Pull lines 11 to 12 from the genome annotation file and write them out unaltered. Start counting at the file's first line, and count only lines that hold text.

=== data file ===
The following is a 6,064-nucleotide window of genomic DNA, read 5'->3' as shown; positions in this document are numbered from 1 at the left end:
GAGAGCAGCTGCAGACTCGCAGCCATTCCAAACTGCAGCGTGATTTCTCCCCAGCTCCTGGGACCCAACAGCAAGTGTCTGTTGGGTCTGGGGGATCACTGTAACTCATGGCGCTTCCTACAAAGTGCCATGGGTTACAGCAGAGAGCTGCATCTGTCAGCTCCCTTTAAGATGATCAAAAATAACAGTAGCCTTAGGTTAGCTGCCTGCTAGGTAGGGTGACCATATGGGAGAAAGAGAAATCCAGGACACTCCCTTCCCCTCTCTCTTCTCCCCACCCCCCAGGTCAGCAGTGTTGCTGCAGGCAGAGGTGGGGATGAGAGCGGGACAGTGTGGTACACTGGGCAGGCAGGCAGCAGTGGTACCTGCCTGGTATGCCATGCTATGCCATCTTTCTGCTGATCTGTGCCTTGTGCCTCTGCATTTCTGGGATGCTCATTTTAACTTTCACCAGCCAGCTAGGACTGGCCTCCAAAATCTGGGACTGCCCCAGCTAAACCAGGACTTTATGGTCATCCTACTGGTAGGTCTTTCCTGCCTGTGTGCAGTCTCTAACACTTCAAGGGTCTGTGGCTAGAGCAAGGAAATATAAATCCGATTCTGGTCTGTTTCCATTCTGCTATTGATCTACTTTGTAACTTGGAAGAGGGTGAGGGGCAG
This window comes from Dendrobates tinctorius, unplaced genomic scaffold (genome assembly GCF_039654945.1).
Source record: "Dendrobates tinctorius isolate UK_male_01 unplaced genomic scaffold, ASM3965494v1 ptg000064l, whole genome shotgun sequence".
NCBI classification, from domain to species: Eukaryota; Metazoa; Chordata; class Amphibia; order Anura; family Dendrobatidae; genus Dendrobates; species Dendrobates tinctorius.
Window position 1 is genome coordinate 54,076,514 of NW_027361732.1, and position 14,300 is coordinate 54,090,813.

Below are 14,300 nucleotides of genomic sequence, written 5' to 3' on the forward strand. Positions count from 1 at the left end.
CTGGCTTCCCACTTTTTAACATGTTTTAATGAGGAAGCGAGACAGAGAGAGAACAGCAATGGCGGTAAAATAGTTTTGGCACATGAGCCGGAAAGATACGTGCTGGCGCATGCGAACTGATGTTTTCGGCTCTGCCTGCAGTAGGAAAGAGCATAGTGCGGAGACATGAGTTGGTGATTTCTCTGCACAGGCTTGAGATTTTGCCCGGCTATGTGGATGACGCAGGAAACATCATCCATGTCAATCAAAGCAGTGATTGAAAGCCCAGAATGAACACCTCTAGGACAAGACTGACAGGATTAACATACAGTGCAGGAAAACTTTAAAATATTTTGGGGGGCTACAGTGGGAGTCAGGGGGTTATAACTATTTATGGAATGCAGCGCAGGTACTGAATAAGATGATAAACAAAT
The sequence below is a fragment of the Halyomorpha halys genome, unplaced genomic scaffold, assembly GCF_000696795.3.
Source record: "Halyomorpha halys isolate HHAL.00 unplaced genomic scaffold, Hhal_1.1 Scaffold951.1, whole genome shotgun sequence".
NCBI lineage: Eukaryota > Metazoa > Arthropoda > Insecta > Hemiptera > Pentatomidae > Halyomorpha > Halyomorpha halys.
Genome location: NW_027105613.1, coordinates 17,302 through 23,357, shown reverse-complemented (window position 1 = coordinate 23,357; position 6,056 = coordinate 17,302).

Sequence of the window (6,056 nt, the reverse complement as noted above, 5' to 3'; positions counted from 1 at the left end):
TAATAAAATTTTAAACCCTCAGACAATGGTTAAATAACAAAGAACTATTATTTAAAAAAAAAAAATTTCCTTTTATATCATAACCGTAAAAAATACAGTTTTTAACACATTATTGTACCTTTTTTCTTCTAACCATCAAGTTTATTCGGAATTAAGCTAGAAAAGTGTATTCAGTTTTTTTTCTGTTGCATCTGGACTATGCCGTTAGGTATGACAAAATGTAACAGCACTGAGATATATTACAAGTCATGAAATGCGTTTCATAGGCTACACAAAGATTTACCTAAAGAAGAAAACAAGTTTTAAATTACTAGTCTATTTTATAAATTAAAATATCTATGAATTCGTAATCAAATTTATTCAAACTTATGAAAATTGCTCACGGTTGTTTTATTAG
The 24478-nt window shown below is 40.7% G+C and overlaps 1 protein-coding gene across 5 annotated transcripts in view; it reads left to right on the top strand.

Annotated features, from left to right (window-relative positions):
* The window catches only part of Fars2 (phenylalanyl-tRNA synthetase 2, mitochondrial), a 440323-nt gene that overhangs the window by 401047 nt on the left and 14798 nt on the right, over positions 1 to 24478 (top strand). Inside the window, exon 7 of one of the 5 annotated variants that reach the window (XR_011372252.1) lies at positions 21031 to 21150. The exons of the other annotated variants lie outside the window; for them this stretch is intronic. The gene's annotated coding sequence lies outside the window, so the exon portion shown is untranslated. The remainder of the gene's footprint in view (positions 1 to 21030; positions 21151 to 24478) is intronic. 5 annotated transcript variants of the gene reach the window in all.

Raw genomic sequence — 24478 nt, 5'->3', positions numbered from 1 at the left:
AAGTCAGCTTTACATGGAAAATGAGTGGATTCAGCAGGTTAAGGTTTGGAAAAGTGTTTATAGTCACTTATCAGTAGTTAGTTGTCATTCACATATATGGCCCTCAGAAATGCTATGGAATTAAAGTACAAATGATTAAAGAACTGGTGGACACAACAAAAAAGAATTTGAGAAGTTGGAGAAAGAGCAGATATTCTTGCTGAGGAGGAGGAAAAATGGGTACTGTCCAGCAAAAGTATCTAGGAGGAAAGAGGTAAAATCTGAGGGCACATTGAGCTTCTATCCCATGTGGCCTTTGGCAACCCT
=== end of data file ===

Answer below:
NCBI lineage: Eukaryota > Metazoa > Arthropoda > Insecta > Hemiptera > Pentatomidae > Halyomorpha > Halyomorpha halys.
Genome location: NW_027105613.1, coordinates 17,302 through 23,357, shown reverse-complemented (window position 1 = coordinate 23,357; position 6,056 = coordinate 17,302).